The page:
Keeping ‘some semblance of normalcy in our lives’


city_scope_logo-cmykDo you have the feeling we’ve spent the last nine months trying our best – most of us, that is – only to find we’re right back at Square 1 with a shut down effective Monday.
A whole lot of one step forward and two steps back.
We spoke with Elgin-Middlesex-London MPP Jeff Yurek on Tuesday (Dec. 22) about his government’s decision to wind many things down for a minimum of 28 days.
And, why wait almost a week instead of starting Christmas Eve as was originally planned.
“The key to the lockdown is to open up space in the hospitals,” advised Yurek, “especially the ICU rooms across the province. We’re getting almost to capacity and you need the space in order to have other emergency surgeries like heart, stroke, etc. open for those spaces.”
As of Thursday, Southwestern Public Health was advising of eight hospitalizations across the region due to COVID-19 infections with two of those individuals in the ICU.
“That’s the key criteria,” continued Yurek, “to keep the cases numbers down and open up capacity in the hospitals. The doctors have informed us four weeks should be a good enough time period to do so.”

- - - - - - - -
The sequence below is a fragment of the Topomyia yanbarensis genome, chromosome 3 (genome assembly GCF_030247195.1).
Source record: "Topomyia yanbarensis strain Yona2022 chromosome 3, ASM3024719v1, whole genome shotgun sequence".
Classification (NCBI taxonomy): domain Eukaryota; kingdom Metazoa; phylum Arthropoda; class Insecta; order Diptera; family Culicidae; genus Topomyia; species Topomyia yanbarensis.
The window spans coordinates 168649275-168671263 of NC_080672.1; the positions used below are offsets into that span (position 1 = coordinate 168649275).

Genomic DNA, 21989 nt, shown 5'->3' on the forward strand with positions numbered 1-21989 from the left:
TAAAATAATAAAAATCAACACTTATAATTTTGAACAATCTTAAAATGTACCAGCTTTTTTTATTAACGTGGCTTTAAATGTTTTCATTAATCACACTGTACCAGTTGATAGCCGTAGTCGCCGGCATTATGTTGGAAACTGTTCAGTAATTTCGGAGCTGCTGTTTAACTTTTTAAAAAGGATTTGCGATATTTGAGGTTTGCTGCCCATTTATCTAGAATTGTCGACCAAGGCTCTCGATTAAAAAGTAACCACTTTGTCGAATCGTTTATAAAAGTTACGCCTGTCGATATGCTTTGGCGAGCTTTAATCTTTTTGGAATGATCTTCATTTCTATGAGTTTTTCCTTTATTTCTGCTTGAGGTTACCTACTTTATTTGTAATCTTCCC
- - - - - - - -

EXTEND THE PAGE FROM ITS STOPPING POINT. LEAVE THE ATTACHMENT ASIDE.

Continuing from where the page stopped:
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‘An enjoyable couple of nights’ pays off for St. Thomas ratepayers


city_scope_logo-cmykPicking up from Monday’s 2021 city budget deliberations, council had directed administration to pare back the municipal property tax levy from 2.48 per cent to 1.5 per cent in deference to the economic impact on ratepayers of the coronavirus.
That request by council translated into cutting about $572,000 from the proposed capital and operating budgets.
Council indicated a priority would be to maintain as much as possible the tax-base contribution to the capital budget and minimize the impact on service delivery in the operating budget.
In other words, find the savings without cutting services.
To deliver on council’s request city manager Wendell Graves and department heads held a pair of meetings on Tuesday of this week to ferret out possible sources of savings.
As a result, council grants to community groups and organizations will be cut by $75,000 in the new year. Leaving about $210,000 in the grant kitty to distribute in 2021.
It was agreed to reduce Community Improvement Program funding by $200,000.

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Virtual farmers’ market: shop local, support local youth


city_scope_logo-cmykIt is being billed as your online, one-stop, mid-week shopping solution offering an amazing selection of fresh, locally grown produce.
But, that is only half the story.
While you shop at CULTIVATE Virtual Farmers’ Market, you are supporting the young people at the Talbot Teen Centre in St. Thomas.
Vicki Asher, teen centre manager, says the virtual market is an opportunity for local youth to learn and build valuable life skills by being involved in the day-to-day operation of a small business while connecting them to local farmers.
She explains the participating vendors will set up the stores within the website as if they had a stall at a typical market.

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